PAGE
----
Hort Innovation, Media Release, 14 September 2021
Australian horticulture growers are being urged to contribute to the creation of a high-tech mapping tool to improve biosecurity preparedness and natural disaster response efforts.
The National Protected Cropping Map, an initiative being delivered through Hort Innovation and led by the University of New England’s Applied Agricultural Remote Sensing Centre, will capture the location of commercial, polytunnels, shadehouses, glasshouses and permanent nets in every State and Territory of Australia.
Hort Innovation Head of Research and Development Byron De Kock said no comprehensive national protected cropping map currently exists, and this new initiative will significantly help industries.
“A concerning knowledge gap of most Australian agricultural industries is a lack of understanding of the distribution and area of individual crops,” he said.
“Knowing where crops are located supports improved response to biosecurity incursions including the establishment of exclusion zones and the coordination of on-ground surveillance, and for quantifying the area of crops affected following a natural disaster.”
The map – which is being developed with the support of Protected Cropping Australia, Future Food Systems CRC and Greater Sydney and North Coast Local Land Services – will also help growers with production planning.
Protected Cropping Australia Deputy Chair Matthew Plunkett said the industry body is excited about the national initiative.
“Not having an accurate measure of production area can result in highly inaccurate pre-harvest yield forecasts, potentially causing poor forward selling estimates for both domestically and overseas markets.”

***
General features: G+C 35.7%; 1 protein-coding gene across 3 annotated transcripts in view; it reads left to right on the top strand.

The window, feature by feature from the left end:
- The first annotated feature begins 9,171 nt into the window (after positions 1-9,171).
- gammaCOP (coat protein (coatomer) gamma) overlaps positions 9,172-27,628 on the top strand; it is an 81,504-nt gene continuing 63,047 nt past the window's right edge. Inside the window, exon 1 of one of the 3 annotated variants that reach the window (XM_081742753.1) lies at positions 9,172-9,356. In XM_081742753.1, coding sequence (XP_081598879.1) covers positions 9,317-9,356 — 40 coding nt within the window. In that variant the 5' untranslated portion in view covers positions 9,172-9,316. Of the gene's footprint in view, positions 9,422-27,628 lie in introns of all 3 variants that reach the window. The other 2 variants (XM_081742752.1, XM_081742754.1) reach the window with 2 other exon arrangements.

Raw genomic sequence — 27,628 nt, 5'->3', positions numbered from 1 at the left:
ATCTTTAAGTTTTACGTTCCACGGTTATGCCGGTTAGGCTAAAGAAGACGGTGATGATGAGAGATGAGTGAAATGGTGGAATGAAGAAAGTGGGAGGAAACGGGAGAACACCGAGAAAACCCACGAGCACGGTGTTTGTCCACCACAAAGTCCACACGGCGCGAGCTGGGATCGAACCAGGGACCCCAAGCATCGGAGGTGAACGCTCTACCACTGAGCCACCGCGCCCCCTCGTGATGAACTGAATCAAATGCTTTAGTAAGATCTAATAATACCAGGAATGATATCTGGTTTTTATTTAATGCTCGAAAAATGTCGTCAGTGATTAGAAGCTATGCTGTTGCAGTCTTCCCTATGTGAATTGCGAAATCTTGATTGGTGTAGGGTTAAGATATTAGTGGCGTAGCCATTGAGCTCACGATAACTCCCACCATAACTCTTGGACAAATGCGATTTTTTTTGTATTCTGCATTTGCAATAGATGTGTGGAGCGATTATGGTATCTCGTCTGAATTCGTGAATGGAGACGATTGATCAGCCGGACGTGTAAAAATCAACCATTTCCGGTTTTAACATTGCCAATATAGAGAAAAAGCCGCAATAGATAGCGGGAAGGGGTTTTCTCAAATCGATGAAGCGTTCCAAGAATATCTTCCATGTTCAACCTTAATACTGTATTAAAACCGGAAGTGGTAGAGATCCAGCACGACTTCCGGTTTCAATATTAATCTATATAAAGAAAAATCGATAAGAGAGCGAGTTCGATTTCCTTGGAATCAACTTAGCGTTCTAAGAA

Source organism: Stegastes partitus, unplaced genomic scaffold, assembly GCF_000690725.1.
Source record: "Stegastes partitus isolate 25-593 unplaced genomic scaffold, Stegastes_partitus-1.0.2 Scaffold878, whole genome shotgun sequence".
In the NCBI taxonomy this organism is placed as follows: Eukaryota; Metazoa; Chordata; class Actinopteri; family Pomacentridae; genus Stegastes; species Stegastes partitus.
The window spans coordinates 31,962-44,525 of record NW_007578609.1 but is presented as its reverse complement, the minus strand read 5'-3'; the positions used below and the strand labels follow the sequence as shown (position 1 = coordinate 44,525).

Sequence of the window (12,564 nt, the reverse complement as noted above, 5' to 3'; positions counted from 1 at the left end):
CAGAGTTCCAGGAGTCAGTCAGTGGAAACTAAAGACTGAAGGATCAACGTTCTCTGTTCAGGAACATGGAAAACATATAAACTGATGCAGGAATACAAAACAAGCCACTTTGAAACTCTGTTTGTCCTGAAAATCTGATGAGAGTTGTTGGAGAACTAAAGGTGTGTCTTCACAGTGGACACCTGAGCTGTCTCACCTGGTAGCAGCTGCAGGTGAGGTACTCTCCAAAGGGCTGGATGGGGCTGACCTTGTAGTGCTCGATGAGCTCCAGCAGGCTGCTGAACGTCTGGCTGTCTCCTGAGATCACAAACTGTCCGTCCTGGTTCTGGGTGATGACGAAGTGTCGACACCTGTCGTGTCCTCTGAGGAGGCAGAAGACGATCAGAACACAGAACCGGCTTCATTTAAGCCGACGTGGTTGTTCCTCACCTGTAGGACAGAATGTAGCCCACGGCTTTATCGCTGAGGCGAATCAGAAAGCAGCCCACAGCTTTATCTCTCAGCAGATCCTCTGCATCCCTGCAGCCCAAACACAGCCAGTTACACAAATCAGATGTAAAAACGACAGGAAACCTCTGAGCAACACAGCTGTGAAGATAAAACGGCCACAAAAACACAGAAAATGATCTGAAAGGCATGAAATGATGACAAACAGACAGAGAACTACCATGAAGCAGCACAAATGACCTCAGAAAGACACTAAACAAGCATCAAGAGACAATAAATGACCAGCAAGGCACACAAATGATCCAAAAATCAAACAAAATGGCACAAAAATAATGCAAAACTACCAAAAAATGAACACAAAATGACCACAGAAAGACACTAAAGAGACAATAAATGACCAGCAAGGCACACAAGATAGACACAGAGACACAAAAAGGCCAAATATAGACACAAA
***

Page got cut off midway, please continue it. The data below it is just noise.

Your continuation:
“Identifying the location of specific farming systems also provides essential information around value- chains, traceability, transport and market accessibility.”
University of New England project lead Professor Andrew Robson said a similar tool that was created by AARSC with Hort Innovation is already being used by many tree crop industries, providing a useful foundation for this Protected Cropping Area Map.
“This map – built via the integration of industry data, image analytics, ground validation and citizen science – meets Australian mapping standards, is freely available and respects growers’ privacy by not including any personal grower or crop information,” he said. “This exciting output and collaboration will again raise Australian horticulture as international leaders of the adoption of emerging technologies.”
Future Food Systems CEO David Eyre said the Cooperative Research Centre is also excited about the development of the new map: “This key strategic initiative will greatly increase industry understanding of the scope and pattern of current production and future opportunities for growth”.
The protected cropping map offers a user-friendly platform that is available online via desktop or mobile. The draft map is scheduled for completion in 2023, however users can go on the Protected Cropping Systems Survey site and see progress at any time.